The current, much-debated lack in labeling of genetically modified foods makes it difficult enough to trust your own food choices these days – let alone, trusting food prepared for you at your favorite restaurant. Heck, even just being able to relax during meal time, knowing that the food itself might be an active threat to your health and safety, could seem more than a little daunting. But a little education and preparation can go a long way, both in calming your digestion while also communicating your concerns to the restaurant manager.
When it comes to keeping GMOs off your plate, there is much more to look for while dining out than just whether the word “organic” appears on the menu. In fact, many people stop there, forgetting that there is much more that goes on behind the scenes in the kitchen during food preparation. You remember now… It’s the good stuff – all those yummy details that keep you coming back for more.
Many cooking oils, for example, actually contain genetically modified derivatives. A first test of integrity, then, might be to establish what kind of cooking oil the restaurant typically uses, keeping in mind that if the answer is canola, corn, cottonseed, soy, “vegetable oil” or margarine, you can expect that it is most likely genetically modified. Be wary that even olive oil is often blended with canola in many restaurants. When in doubt, request either a dish that is cooked without oil, or ask to substitute a different oil entirely.
A second rule of thumb might be to seek out only the freshest ingredients possible, remembering that most processed foods contain genetically modified ingredients. This is particularly important when considering sauces, salad dressings and the like. Short of your server offering to take you on a guided tour of the kitchen, there’s no harm in asking whether any packaged ingredients are used. Examples of key items to avoid are those containing corn or soy derivatives like corn syrup, dextrose, maltodextrin, citric acid, lactic acid, soy protein, soy lecithin, and textured vegetable protein, to name a few. Again, the safest menu choices are always those which the chef makes fresh.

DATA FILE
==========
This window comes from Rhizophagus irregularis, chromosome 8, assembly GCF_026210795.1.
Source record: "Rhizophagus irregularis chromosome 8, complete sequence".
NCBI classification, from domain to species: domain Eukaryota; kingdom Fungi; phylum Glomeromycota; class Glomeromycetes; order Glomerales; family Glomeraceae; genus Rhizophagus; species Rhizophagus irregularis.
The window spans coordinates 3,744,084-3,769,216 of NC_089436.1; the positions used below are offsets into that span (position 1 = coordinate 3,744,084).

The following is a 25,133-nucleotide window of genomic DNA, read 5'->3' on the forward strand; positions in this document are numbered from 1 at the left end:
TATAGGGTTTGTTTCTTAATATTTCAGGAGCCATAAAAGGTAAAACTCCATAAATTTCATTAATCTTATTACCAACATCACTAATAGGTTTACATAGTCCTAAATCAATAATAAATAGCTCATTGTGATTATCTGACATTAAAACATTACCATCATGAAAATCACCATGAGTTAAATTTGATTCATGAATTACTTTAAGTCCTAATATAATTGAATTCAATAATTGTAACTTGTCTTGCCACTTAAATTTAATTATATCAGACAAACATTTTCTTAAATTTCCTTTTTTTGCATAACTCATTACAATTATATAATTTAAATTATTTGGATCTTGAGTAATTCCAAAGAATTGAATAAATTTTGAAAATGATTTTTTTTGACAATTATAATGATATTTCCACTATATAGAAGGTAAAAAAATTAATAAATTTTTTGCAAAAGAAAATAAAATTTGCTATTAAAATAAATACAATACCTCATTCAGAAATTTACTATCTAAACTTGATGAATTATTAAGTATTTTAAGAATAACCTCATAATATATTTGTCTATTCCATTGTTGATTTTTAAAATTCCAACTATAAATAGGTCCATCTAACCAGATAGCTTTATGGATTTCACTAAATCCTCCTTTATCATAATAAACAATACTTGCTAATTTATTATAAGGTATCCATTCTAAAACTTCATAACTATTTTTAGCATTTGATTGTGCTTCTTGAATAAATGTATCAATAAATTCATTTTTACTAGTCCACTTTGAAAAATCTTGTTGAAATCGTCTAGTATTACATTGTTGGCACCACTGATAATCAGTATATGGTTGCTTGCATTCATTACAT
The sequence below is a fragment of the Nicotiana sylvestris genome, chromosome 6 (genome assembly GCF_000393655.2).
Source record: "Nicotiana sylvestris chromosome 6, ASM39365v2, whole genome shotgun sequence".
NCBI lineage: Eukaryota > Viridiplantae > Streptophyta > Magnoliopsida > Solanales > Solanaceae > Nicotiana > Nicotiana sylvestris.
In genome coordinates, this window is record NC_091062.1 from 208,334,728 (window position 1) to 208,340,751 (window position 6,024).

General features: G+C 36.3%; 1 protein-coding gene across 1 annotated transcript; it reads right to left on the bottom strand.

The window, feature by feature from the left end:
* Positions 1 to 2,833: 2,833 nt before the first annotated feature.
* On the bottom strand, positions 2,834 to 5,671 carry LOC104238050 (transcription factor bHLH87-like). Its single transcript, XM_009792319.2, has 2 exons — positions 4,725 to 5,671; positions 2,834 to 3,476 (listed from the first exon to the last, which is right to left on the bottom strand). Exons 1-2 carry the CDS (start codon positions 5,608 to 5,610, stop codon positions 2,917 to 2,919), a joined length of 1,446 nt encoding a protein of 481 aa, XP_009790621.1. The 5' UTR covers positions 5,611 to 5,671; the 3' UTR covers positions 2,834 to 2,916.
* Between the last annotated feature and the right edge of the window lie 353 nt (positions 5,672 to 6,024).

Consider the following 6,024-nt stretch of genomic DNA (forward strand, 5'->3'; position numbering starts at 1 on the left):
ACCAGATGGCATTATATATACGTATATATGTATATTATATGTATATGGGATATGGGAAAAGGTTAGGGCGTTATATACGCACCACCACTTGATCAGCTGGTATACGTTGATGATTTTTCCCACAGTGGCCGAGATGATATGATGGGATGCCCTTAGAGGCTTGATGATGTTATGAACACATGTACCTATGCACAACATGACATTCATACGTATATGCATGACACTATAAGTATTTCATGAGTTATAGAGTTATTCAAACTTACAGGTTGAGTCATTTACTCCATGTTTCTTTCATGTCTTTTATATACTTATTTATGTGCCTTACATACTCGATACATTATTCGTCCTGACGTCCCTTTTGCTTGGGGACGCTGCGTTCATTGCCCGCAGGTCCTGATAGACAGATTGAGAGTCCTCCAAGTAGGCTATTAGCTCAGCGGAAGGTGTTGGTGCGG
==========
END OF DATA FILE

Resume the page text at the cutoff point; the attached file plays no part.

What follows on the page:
You’ll want to keep an increasingly keener eye on any animal proteins. Insist on grass-fed, chemical-free meats. Grain-fed animals are almost always fed GM feed, which affects not only the quality of their meat, but also any milk, cheese, eggs and other products that might be harvested from them. Biotechnology reportedly has several other projects also in the works – from virus-resistant chickens, “enviropigs,” mastitis-resistant dairy cows and, lest we forget, meatier monster salmon. The salmon, produced by Massachusetts company AquaBounty, needs only a stamp of approval by the FDA before it makes its way to a locale near you.
The simple truth is that until the population is both better nutritionally educated and fully behind labeling laws for genetically modified foods, it’s every man, woman and child for themselves when it comes to protecting their health in a meaningful way. Keeping this in mind may help to abate any shyness you experience in approaching your server to ask these important questions. If the server cannot answer your questions, then ask for a manager, or even the chef. Even if you don’t get exactly the answers you hoped for, just the asking will have helped to plant a new seed of organic awareness within the food establishment.
Already, more than 700 chefs and professional foodies across the nation have teamed up to show their support for California’s GMO labeling initiative, Proposition 37 (http://www.justlabelit.org and http://www.labelgmos.org). For them, it comes down to ensuring the integrity of the products they serve. After all, in the end, restaurants must either contend with giving patrons answers they don’t like, or alter their policies to accommodate healthier, more mindful lifestyles.
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